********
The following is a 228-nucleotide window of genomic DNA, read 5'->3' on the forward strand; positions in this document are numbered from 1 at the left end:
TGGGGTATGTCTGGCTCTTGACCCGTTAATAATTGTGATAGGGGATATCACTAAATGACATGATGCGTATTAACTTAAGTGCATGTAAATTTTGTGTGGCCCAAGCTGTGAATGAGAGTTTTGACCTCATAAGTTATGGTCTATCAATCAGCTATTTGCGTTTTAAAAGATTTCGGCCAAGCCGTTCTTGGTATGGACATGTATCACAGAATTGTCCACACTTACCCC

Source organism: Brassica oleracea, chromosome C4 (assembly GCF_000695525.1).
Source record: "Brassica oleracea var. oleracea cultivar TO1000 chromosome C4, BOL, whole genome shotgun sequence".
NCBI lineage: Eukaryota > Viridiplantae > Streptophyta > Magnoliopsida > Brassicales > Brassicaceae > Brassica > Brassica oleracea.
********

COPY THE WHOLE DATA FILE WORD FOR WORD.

The following is a 228-nucleotide window of genomic DNA, read 5'->3' on the forward strand; positions in this document are numbered from 1 at the left end:
TGGGGTATGTCTGGCTCTTGACCCGTTAATAATTGTGATAGGGGATATCACTAAATGACATGATGCGTATTAACTTAAGTGCATGTAAATTTTGTGTGGCCCAAGCTGTGAATGAGAGTTTTGACCTCATAAGTTATGGTCTATCAATCAGCTATTTGCGTTTTAAAAGATTTCGGCCAAGCCGTTCTTGGTATGGACATGTATCACAGAATTGTCCACACTTACCCC

Source organism: Brassica oleracea, chromosome C4 (assembly GCF_000695525.1).
Source record: "Brassica oleracea var. oleracea cultivar TO1000 chromosome C4, BOL, whole genome shotgun sequence".
NCBI lineage: Eukaryota > Viridiplantae > Streptophyta > Magnoliopsida > Brassicales > Brassicaceae > Brassica > Brassica oleracea.